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End-of-life communication in advanced cancer: international trends (2009–2014)
  1. Mariëtte N Verkissen1,
  2. Yolanda W H Penders2,
  3. Bregje D Onwuteaka-Philipsen3,
  4. Sarah Moreels4,
  5. Gé A Donker5,
  6. Tomás Vega Alonso6,
  7. Lieve Van den Block1 and
  8. Luc Deliens1,7
  1. 1Department of Family Medicine and Chronic Care, End-of-Life Care Research Group, Vrije Universiteit Brussel (VUB) & Ghent University, Brussels, Belgium
  2. 2Epidemiology, Biostatistics and Prevention Institute, University of Zürich, Zürich, Switzerland
  3. 3Department of Public and Occupational Health, Amsterdam Public Health Research Institute, Expertise Center for Palliative Care, Amsterdam UMC, Vrije Universiteit Amsterdam, Amsterdam, The Netherlands
  4. 4Epidemiology and Public Health, Health Services Research, Sciensano, Brussels, Belgium
  5. 5NIVEL Primary Care Database - Sentinel Practices, Netherlands Institute for Health Services Research, Utrecht, The Netherlands
  6. 6Public Health General Directorate, Regional Ministry of Health (Dirección General de Salud Pública, Consejería de Sanidad), Castile and León, Valladolid, Spain
  7. 7Department of Public Health and Primary Care, Ghent University, Ghent, Belgium
  1. Correspondence to Mariëtte N Verkissen, Department of Family Medicine and Chronic Care, End-of-Life Care Research Group, Vrije Universiteit Brussel (VUB) & Ghent University, Brussels, Belgium; mariette.verkissen{at}vub.be

Abstract

Objective To examine trends in end-of-life communication with people with cancer in general practice.

Methods Mortality follow-back survey among general practitioners (GPs) in representative epidemiological surveillance networks in Belgium (BE), the Netherlands (NL) and Spain (ES) in 2009–2010 (ES: 2010–2011) and 2013–2014. Using a standardised form, GPs registered all deceased adult patients in their practice and reported for five end-of-life care topics whether they had been discussed with the patient. Non-sudden cancer deaths were included (n=2306; BE: 1233; NL: 729; ES: 344).

Results A statistically significant increase was found between 2009/2010 and 2014 in the prevalence of communication about diagnosis (from 84% to 94%) and options for end-of-life care (from 73% to 90%) in BE, and in GPs’ awareness of patients’ preferences for medical treatment and a proxy decision-maker in BE (from 41% and 20% up to 53% and 28%) and the NL (from 62% and 32% up to 70% and 52%). Communication about options for end-of-life care and psychosocial problems decreased in the NL (from 88% and 91% down to 73%) and ES (from 76% and 77% down to 26% and 39%).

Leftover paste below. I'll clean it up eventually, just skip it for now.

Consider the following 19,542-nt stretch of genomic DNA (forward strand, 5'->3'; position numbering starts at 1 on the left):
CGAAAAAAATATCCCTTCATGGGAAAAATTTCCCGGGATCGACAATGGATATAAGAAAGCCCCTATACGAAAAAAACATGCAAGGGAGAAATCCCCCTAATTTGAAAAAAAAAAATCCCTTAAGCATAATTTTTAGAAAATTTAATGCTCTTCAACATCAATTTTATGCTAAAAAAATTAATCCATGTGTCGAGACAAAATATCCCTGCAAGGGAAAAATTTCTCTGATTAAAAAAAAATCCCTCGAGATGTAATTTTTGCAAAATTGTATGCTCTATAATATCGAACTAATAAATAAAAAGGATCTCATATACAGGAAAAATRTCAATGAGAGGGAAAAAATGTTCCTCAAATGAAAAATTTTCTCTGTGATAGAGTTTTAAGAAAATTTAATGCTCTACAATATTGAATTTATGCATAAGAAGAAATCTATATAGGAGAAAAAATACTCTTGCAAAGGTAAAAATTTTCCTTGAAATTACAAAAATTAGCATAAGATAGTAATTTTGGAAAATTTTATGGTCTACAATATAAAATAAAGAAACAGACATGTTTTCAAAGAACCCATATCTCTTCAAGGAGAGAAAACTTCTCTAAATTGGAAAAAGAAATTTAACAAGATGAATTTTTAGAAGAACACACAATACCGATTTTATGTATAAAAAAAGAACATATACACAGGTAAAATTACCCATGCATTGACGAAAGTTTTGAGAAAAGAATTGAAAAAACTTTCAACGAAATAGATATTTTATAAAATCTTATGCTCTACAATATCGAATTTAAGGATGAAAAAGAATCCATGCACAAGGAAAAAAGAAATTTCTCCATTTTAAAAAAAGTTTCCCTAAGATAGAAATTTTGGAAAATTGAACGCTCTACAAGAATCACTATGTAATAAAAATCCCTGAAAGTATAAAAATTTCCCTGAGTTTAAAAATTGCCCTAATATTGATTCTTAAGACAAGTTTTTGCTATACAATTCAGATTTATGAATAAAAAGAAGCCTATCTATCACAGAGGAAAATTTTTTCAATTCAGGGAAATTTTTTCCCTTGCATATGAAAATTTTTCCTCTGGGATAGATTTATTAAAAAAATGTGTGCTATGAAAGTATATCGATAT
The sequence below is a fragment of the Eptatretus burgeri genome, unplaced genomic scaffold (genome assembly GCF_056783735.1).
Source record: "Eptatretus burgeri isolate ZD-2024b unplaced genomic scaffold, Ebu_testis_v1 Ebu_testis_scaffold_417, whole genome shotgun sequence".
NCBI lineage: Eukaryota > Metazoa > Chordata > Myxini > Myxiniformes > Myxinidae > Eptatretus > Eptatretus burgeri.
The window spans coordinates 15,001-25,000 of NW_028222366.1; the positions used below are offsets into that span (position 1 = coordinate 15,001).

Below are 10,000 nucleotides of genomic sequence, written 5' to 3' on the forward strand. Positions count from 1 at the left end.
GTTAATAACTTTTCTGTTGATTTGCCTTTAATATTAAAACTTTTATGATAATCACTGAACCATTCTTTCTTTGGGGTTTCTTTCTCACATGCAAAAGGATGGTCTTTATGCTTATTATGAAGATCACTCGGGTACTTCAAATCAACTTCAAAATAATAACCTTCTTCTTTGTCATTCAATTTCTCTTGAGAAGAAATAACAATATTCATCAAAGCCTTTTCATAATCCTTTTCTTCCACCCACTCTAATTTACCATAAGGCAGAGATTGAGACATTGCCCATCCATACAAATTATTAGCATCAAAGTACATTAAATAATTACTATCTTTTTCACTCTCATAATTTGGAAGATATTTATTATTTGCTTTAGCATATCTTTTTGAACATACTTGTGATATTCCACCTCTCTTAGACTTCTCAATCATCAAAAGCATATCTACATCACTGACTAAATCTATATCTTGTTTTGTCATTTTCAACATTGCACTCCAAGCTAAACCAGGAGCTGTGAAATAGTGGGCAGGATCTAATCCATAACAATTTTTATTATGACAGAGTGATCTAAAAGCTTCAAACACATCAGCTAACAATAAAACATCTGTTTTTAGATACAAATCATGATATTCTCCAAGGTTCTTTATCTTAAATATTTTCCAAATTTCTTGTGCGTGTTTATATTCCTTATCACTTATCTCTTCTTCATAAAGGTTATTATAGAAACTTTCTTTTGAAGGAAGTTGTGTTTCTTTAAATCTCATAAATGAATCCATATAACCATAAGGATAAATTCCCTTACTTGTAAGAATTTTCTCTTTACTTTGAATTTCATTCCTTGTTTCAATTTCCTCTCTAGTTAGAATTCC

Conclusion Considerable change in GP–patient communication seems possible in a relatively short time span, but communication cannot be assumed to increase over time. Increasing specialisation of care and task differentiation may lead to new roles in communication for healthcare providers in primary and secondary care. Improved information sharing between GPs and other healthcare providers may be necessary to ensure that patients have the chance to discuss important end-of-life topics.

  • cancer
  • communication
  • social care

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Footnotes

  • Contributors All authors contributed equally to the concept of this manuscript. LVdB, LD, BDO-P and TVA designed the EURO SENTIMELC study. SM, GAD and TVA were responsible for organising and monitoring data collection. MNV and YWHP analysed the data. All authors contributed equally to data interpretation. MNV and YWHP drafted the article. All authors critically revised the article and granted approval for publication.

  • Funding Data collection was funded by the Belgian Scientific Institute of Public Health (now Sciensano), the Netherlands Institute for Health Services Research and the Regional Ministry of Health of Castile and León (Spain). The first author received funding from the European Union’s Seventh Framework Programme FP7/2007-2013 (grant agreement no. 602541).

  • Disclaimer The funding agencies were not involved in the decision to write or submit this manuscript.

  • Competing interests None declared.

  • Patient consent for publication Not required.

  • Ethics approval For Belgium, ethics approval was obtained from the Ethical Review Board of Brussels University Hospital of the Vrije Universiteit Brussel (VUB). Formal approval for this research project by a medical ethics committee was not required in the Netherlands according to the Medical Research (Human Subjects) Act (WMO), but permission for the study was sought and obtained from the board of the NIVEL network. The NIVEL Primary Care Database extracts data according to strict guidelines for the privacy protection of patients and GPs. Ethics approval was not required for posthumous collection of anonymous patient data in Spain, according to the legislation of this country.

  • Provenance and peer review Not commissioned; externally peer reviewed.

  • Data availability statement Data may be obtained from a third party and are not publicly available. Data may be made available on request to the relevant national institute.

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